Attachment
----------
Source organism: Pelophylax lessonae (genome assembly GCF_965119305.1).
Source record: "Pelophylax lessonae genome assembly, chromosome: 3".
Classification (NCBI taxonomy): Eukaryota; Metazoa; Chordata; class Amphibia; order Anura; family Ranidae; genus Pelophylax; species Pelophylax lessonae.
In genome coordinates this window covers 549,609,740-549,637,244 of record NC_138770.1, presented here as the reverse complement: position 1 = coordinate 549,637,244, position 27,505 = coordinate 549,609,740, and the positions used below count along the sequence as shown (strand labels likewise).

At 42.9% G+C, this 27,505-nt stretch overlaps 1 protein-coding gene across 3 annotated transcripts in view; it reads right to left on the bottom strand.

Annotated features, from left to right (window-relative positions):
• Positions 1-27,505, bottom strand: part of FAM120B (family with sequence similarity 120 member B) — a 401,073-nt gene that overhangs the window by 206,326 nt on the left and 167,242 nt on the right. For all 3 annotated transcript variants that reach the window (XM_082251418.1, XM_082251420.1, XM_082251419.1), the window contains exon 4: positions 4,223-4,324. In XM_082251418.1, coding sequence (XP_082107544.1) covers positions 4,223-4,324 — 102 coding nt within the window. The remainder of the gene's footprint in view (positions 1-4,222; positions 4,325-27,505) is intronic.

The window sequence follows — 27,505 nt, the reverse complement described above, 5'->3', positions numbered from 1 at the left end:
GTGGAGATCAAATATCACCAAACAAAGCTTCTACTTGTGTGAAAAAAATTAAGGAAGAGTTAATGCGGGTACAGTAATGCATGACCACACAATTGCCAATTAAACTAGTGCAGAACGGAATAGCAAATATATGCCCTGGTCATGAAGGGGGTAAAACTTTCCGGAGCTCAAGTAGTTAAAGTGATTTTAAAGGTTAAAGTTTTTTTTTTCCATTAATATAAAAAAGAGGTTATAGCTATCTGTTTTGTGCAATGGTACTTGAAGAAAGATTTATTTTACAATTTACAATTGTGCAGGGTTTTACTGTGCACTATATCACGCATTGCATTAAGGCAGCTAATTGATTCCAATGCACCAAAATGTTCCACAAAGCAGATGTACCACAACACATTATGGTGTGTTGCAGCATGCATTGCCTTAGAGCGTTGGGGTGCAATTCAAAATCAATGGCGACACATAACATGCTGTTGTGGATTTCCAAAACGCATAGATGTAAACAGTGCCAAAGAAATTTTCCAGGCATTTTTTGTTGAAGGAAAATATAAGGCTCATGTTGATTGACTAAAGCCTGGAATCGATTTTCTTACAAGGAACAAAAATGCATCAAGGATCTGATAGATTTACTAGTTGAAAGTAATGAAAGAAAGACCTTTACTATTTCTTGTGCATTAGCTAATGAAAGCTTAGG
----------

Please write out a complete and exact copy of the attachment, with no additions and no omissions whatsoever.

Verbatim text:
Source organism: Pelophylax lessonae (genome assembly GCF_965119305.1).
Source record: "Pelophylax lessonae genome assembly, chromosome: 3".
Classification (NCBI taxonomy): Eukaryota; Metazoa; Chordata; class Amphibia; order Anura; family Ranidae; genus Pelophylax; species Pelophylax lessonae.
In genome coordinates this window covers 549,609,740-549,637,244 of record NC_138770.1, presented here as the reverse complement: position 1 = coordinate 549,637,244, position 27,505 = coordinate 549,609,740, and the positions used below count along the sequence as shown (strand labels likewise).

At 42.9% G+C, this 27,505-nt stretch overlaps 1 protein-coding gene across 3 annotated transcripts in view; it reads right to left on the bottom strand.

Annotated features, from left to right (window-relative positions):
• Positions 1-27,505, bottom strand: part of FAM120B (family with sequence similarity 120 member B) — a 401,073-nt gene that overhangs the window by 206,326 nt on the left and 167,242 nt on the right. For all 3 annotated transcript variants that reach the window (XM_082251418.1, XM_082251420.1, XM_082251419.1), the window contains exon 4: positions 4,223-4,324. In XM_082251418.1, coding sequence (XP_082107544.1) covers positions 4,223-4,324 — 102 coding nt within the window. The remainder of the gene's footprint in view (positions 1-4,222; positions 4,325-27,505) is intronic.

The window sequence follows — 27,505 nt, the reverse complement described above, 5'->3', positions numbered from 1 at the left end:
GTGGAGATCAAATATCACCAAACAAAGCTTCTACTTGTGTGAAAAAAATTAAGGAAGAGTTAATGCGGGTACAGTAATGCATGACCACACAATTGCCAATTAAACTAGTGCAGAACGGAATAGCAAATATATGCCCTGGTCATGAAGGGGGTAAAACTTTCCGGAGCTCAAGTAGTTAAAGTGATTTTAAAGGTTAAAGTTTTTTTTTTCCATTAATATAAAAAAGAGGTTATAGCTATCTGTTTTGTGCAATGGTACTTGAAGAAAGATTTATTTTACAATTTACAATTGTGCAGGGTTTTACTGTGCACTATATCACGCATTGCATTAAGGCAGCTAATTGATTCCAATGCACCAAAATGTTCCACAAAGCAGATGTACCACAACACATTATGGTGTGTTGCAGCATGCATTGCCTTAGAGCGTTGGGGTGCAATTCAAAATCAATGGCGACACATAACATGCTGTTGTGGATTTCCAAAACGCATAGATGTAAACAGTGCCAAAGAAATTTTCCAGGCATTTTTTGTTGAAGGAAAATATAAGGCTCATGTTGATTGACTAAAGCCTGGAATCGATTTTCTTACAAGGAACAAAAATGCATCAAGGATCTGATAGATTTACTAGTTGAAAGTAATGAAAGAAAGACCTTTACTATTTCTTGTGCATTAGCTAATGAAAGCTTAGG